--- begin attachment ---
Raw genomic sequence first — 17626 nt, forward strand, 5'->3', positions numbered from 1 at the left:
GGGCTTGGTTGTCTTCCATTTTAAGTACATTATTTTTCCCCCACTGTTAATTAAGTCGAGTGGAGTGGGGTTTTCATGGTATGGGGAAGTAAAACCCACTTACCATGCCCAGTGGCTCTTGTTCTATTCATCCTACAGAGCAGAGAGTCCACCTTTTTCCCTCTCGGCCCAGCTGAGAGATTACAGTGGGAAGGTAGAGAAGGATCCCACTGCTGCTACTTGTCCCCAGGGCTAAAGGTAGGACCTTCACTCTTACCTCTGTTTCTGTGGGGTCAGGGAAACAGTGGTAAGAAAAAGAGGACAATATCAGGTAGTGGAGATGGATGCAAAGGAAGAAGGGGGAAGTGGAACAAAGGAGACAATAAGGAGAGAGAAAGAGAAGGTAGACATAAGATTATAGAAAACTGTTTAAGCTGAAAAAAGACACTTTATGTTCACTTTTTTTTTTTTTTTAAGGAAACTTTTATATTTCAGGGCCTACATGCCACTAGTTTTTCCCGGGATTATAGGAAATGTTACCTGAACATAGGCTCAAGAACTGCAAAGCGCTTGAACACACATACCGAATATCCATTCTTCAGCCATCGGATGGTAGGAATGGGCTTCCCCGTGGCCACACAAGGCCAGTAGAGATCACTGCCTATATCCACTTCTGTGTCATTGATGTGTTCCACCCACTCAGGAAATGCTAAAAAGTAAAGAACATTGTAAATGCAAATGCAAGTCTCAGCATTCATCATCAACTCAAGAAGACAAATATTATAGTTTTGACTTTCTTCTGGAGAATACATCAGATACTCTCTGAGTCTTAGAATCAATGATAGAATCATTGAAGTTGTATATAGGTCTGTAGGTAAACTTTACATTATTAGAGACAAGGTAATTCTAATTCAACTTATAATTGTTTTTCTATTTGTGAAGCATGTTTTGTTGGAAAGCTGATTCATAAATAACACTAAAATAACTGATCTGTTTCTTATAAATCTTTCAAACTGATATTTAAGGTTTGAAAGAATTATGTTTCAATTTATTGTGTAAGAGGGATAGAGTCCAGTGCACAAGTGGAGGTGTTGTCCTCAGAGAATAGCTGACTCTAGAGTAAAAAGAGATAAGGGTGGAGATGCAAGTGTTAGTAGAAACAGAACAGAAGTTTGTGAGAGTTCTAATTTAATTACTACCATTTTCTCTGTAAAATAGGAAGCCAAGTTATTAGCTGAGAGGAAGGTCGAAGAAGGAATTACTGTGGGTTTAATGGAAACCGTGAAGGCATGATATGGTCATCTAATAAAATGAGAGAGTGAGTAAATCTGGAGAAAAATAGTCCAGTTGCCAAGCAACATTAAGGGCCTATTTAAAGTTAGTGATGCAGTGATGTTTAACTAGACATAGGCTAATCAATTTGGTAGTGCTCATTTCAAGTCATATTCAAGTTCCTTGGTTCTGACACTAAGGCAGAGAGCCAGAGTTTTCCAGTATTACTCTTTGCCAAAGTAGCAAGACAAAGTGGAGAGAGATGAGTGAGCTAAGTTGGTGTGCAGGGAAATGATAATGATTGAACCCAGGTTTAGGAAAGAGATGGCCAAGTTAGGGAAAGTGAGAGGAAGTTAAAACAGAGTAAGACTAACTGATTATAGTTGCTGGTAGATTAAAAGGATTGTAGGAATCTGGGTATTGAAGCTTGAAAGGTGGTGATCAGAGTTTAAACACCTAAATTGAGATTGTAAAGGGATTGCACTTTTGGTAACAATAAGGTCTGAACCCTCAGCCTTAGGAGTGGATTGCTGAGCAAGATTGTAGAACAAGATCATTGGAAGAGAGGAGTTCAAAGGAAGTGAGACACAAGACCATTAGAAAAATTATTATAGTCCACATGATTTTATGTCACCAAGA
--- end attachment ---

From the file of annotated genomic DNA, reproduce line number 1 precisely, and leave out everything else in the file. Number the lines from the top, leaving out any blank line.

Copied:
Raw genomic sequence first — 17626 nt, forward strand, 5'->3', positions numbered from 1 at the left: